There is a convincing piece at Catholic World Report by James Baresel about what I think is the greatest conflict in the Church today: her conflict within herself over her sacred liturgical worship.
Why, “greatest”? Because we are our rites! And liturgy is doctrine.
The article is entitled: Liturgical double standards and the hermeneutic of rupture
On the face of it, you would think, “Okay, another article about Benedict XVI and recent attacks on his person and all that he stood for in life.” You wouldn’t be wrong. But Baresel also goes back to the antics of Bugnini, et. al. Attacks on the Church’s continuity of worship go way back.
That said, the article really showcases the machinations of Arthur Roche, now Cardinal, now, incredibly, Prefect of the “Dicastery” for Divine Worship. It’s not pretty.
In 2007, Bishop Arthur Roche obstructed the implementation of Summorum Pontificum. Now, as Prefect of the Congregation for Divine Worship and Discipline of the Sacraments, is he misusing and even abusing Traditionis Custodes?
Was it Mark Twain who said that history doesn’t repeat itself, but it often rhymes?
Baresel touches the neuralgic point this way.
From any perspective, this is a serious problem. As past facts make clear, there are only two possibilities. Either Roche can in no way, shape, or form be relied upon to accurately understand a church legal document or the intentions of a pope—or he deliberately undermined the law of one pope in order to restrict the Tridentine Mass and now insists upon firm adherence to the law of another pope in order to accomplish that same purpose.
Roche seems to be operating on his own and in a way that “rhymes” with Bugnini.
In the 1950s, Annibale Bugnini was hiding liturgical abuses from Rome so they could be popularized and eventually sanctioned. Less than two decades later, he obtained sanction for them and was enforcing conformity. Readers may be familiar with Father Louis Bouyer’s account of how Pope Paul VI and the members of the commission charged with liturgical reform were united in opposition to some of Bugnini’s proposals. And how Bugnini pushed them through by telling the pope that they were what the commission wanted, while telling the commission members that they were what the pope wanted.
One is forced to ask: “Why would he do that?”
Baresel is not the only one to have taken notice of his behavior.
The Pillar has a post about Roche. HERE “Roche’s gamble — and the Vatican law of power”
In the implementation of ‘Traditionis custodes,’ Cardinal Arthur Roche has been criticized for an approach that seemed to arrogate authority to his office, beyond the motu proprio’s text.
In a Twitter thread Damian Thompson, a long-time observer of Roche, opines that Roche has gone off the reservation and is operating for his own ends.
The tweet thread begins:
Thread: Arthur Roche is up to something. Everyone is talking about his brazen self-confidence, his willingness to exceed his remit on curtailing the Latin Mass, his general swanking and air of invulnerability.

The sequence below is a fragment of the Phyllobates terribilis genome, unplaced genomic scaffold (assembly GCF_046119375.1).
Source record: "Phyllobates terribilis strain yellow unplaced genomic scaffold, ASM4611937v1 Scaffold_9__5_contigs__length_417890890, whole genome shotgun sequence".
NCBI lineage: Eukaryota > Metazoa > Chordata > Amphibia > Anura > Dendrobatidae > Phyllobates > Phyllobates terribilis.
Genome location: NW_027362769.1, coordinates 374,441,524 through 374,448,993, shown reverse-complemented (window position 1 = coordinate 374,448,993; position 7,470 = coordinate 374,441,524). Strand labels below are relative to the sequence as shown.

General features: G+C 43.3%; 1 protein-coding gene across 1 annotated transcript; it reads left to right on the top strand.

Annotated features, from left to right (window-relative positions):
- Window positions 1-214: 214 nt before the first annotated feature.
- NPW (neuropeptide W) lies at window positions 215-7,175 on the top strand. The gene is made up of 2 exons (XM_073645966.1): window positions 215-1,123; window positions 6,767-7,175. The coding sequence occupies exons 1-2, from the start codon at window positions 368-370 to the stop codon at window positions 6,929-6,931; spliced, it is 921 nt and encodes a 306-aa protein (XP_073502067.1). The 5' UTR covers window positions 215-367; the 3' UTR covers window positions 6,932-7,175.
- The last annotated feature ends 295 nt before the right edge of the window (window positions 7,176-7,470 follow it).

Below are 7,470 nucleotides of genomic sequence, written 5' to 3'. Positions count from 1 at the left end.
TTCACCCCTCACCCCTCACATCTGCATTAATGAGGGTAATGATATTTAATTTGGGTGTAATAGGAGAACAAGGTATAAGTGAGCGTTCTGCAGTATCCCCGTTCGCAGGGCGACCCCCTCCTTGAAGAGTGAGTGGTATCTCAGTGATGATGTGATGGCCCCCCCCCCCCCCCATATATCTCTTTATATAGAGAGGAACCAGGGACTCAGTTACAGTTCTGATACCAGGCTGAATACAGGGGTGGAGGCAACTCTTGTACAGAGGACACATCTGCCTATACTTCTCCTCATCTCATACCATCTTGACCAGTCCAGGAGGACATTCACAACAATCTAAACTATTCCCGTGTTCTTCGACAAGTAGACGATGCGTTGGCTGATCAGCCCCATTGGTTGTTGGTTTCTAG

— Damian Thompson (@holysmoke) February 15, 2023
In several tweets, Damian maps out what Roche appears to be up to.
Mind you, Damian Thompson – who has one of the best twitter handles eh-vur – is decidedly not a fan of Roche and has written about him in mordant terms.
That doesn’t mean that he isn’t dead on target.
Another tweet in Damian’s thread:
One theory – you may think it incredible – is that he’s reading himself for the conclave. Roche would be no one’s first choice (unless you count Mike Lewis) and he knows it. But perhaps he thinks he could ’emerge’ to break a deadlock.
— Damian Thompson (@holysmoke) February 15, 2023
It seems a quixotic suggestion. Then again, some of the things that Roche has come up over the years are also hard to fathom.
Cui bono? Cui prodest?
Therein lies the answer.
Through his diktats, which verge on “will to power”, Roche is certainly making himself highly visible in a time when other formerly papabili are dropping to the wayside.
Our sacred liturgical worship is of such importance that it is worth defending even to the point of having a fight about it. Desirable? No, not if peaceful solutions – like what we had before with Summorum Pontificum and the gentle perspicacity of Benedict – can be sorted out.
No one enjoys the division and pain that is being inflicted from on high these days.
In order to heal the divide, the divide must first be accurately described and its causes laid bare.
It could be that Baresel and Thompson are onto something.
My truck driver “wisdom” says that we should all keep an eye on Malcolm Cardinal Ranjith! A friend to the peripheries and third world, a theological conservative, a lover of the liturgy and a former Vatican insider.
Malcolm Ranjith will be the gridlock between Erdo and Zuppi.
I had hopes for Malcolm Ranjith last conclave. He is, I’ve heard, also kind to the SSPX. Please, O Lord…
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